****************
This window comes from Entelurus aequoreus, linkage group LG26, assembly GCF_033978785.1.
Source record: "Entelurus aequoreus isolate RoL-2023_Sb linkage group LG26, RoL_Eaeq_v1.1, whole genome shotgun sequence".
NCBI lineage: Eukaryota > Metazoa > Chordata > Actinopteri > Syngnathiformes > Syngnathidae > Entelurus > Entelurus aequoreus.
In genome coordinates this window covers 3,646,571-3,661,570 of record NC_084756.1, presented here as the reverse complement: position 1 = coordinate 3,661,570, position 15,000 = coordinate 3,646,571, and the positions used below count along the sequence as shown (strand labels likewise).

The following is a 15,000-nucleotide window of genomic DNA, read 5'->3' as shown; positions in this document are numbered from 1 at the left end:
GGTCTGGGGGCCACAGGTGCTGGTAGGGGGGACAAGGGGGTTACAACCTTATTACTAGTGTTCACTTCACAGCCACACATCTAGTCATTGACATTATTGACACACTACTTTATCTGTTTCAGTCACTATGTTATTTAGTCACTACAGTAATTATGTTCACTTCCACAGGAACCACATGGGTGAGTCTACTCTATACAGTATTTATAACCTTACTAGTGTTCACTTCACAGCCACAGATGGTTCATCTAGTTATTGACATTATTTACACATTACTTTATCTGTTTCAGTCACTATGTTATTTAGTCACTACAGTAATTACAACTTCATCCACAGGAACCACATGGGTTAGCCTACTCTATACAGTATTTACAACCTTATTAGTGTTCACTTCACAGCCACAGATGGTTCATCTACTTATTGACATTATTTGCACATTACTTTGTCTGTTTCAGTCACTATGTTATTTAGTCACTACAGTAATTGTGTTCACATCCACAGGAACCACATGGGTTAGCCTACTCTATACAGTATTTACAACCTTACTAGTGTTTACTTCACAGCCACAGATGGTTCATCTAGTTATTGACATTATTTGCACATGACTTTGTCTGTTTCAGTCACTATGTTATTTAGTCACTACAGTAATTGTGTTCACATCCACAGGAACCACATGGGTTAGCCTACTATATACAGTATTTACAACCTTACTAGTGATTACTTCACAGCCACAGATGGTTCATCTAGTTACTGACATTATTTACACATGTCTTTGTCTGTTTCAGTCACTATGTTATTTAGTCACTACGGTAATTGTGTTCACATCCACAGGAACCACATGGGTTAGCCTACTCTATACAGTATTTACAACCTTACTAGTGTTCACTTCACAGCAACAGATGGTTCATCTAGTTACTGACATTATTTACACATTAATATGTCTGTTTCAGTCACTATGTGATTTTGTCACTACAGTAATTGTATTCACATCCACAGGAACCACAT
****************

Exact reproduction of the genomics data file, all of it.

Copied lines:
This window comes from Entelurus aequoreus, linkage group LG26, assembly GCF_033978785.1.
Source record: "Entelurus aequoreus isolate RoL-2023_Sb linkage group LG26, RoL_Eaeq_v1.1, whole genome shotgun sequence".
NCBI lineage: Eukaryota > Metazoa > Chordata > Actinopteri > Syngnathiformes > Syngnathidae > Entelurus > Entelurus aequoreus.
In genome coordinates this window covers 3,646,571-3,661,570 of record NC_084756.1, presented here as the reverse complement: position 1 = coordinate 3,661,570, position 15,000 = coordinate 3,646,571, and the positions used below count along the sequence as shown (strand labels likewise).

The following is a 15,000-nucleotide window of genomic DNA, read 5'->3' as shown; positions in this document are numbered from 1 at the left end:
GGTCTGGGGGCCACAGGTGCTGGTAGGGGGGACAAGGGGGTTACAACCTTATTACTAGTGTTCACTTCACAGCCACACATCTAGTCATTGACATTATTGACACACTACTTTATCTGTTTCAGTCACTATGTTATTTAGTCACTACAGTAATTATGTTCACTTCCACAGGAACCACATGGGTGAGTCTACTCTATACAGTATTTATAACCTTACTAGTGTTCACTTCACAGCCACAGATGGTTCATCTAGTTATTGACATTATTTACACATTACTTTATCTGTTTCAGTCACTATGTTATTTAGTCACTACAGTAATTACAACTTCATCCACAGGAACCACATGGGTTAGCCTACTCTATACAGTATTTACAACCTTATTAGTGTTCACTTCACAGCCACAGATGGTTCATCTACTTATTGACATTATTTGCACATTACTTTGTCTGTTTCAGTCACTATGTTATTTAGTCACTACAGTAATTGTGTTCACATCCACAGGAACCACATGGGTTAGCCTACTCTATACAGTATTTACAACCTTACTAGTGTTTACTTCACAGCCACAGATGGTTCATCTAGTTATTGACATTATTTGCACATGACTTTGTCTGTTTCAGTCACTATGTTATTTAGTCACTACAGTAATTGTGTTCACATCCACAGGAACCACATGGGTTAGCCTACTATATACAGTATTTACAACCTTACTAGTGATTACTTCACAGCCACAGATGGTTCATCTAGTTACTGACATTATTTACACATGTCTTTGTCTGTTTCAGTCACTATGTTATTTAGTCACTACGGTAATTGTGTTCACATCCACAGGAACCACATGGGTTAGCCTACTCTATACAGTATTTACAACCTTACTAGTGTTCACTTCACAGCAACAGATGGTTCATCTAGTTACTGACATTATTTACACATTAATATGTCTGTTTCAGTCACTATGTGATTTTGTCACTACAGTAATTGTATTCACATCCACAGGAACCACAT